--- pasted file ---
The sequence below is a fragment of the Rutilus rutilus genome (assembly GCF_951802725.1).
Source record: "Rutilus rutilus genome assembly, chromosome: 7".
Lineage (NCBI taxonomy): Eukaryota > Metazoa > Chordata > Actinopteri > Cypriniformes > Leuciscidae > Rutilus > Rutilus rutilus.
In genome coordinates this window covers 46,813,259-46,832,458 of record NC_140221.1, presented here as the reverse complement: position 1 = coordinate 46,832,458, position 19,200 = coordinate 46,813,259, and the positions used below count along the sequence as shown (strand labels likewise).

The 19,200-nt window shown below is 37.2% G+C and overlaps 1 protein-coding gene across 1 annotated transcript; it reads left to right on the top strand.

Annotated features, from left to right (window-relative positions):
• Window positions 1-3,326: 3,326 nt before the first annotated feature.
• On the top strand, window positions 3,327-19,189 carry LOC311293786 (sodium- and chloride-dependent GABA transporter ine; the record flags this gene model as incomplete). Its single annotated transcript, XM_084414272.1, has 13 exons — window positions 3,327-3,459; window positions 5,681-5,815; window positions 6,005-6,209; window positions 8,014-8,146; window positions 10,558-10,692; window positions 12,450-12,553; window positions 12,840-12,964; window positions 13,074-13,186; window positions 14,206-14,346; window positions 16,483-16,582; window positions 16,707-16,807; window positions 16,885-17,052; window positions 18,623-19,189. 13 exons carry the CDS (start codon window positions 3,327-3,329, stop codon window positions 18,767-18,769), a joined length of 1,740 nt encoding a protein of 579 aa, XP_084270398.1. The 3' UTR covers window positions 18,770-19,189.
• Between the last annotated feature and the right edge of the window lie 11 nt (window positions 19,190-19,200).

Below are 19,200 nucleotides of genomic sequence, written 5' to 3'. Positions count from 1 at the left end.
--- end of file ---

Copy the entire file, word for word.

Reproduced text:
The sequence below is a fragment of the Rutilus rutilus genome (assembly GCF_951802725.1).
Source record: "Rutilus rutilus genome assembly, chromosome: 7".
Lineage (NCBI taxonomy): Eukaryota > Metazoa > Chordata > Actinopteri > Cypriniformes > Leuciscidae > Rutilus > Rutilus rutilus.
In genome coordinates this window covers 46,813,259-46,832,458 of record NC_140221.1, presented here as the reverse complement: position 1 = coordinate 46,832,458, position 19,200 = coordinate 46,813,259, and the positions used below count along the sequence as shown (strand labels likewise).

The 19,200-nt window shown below is 37.2% G+C and overlaps 1 protein-coding gene across 1 annotated transcript; it reads left to right on the top strand.

Annotated features, from left to right (window-relative positions):
• Window positions 1-3,326: 3,326 nt before the first annotated feature.
• On the top strand, window positions 3,327-19,189 carry LOC311293786 (sodium- and chloride-dependent GABA transporter ine; the record flags this gene model as incomplete). Its single annotated transcript, XM_084414272.1, has 13 exons — window positions 3,327-3,459; window positions 5,681-5,815; window positions 6,005-6,209; window positions 8,014-8,146; window positions 10,558-10,692; window positions 12,450-12,553; window positions 12,840-12,964; window positions 13,074-13,186; window positions 14,206-14,346; window positions 16,483-16,582; window positions 16,707-16,807; window positions 16,885-17,052; window positions 18,623-19,189. 13 exons carry the CDS (start codon window positions 3,327-3,329, stop codon window positions 18,767-18,769), a joined length of 1,740 nt encoding a protein of 579 aa, XP_084270398.1. The 3' UTR covers window positions 18,770-19,189.
• Between the last annotated feature and the right edge of the window lie 11 nt (window positions 19,190-19,200).

Below are 19,200 nucleotides of genomic sequence, written 5' to 3'. Positions count from 1 at the left end.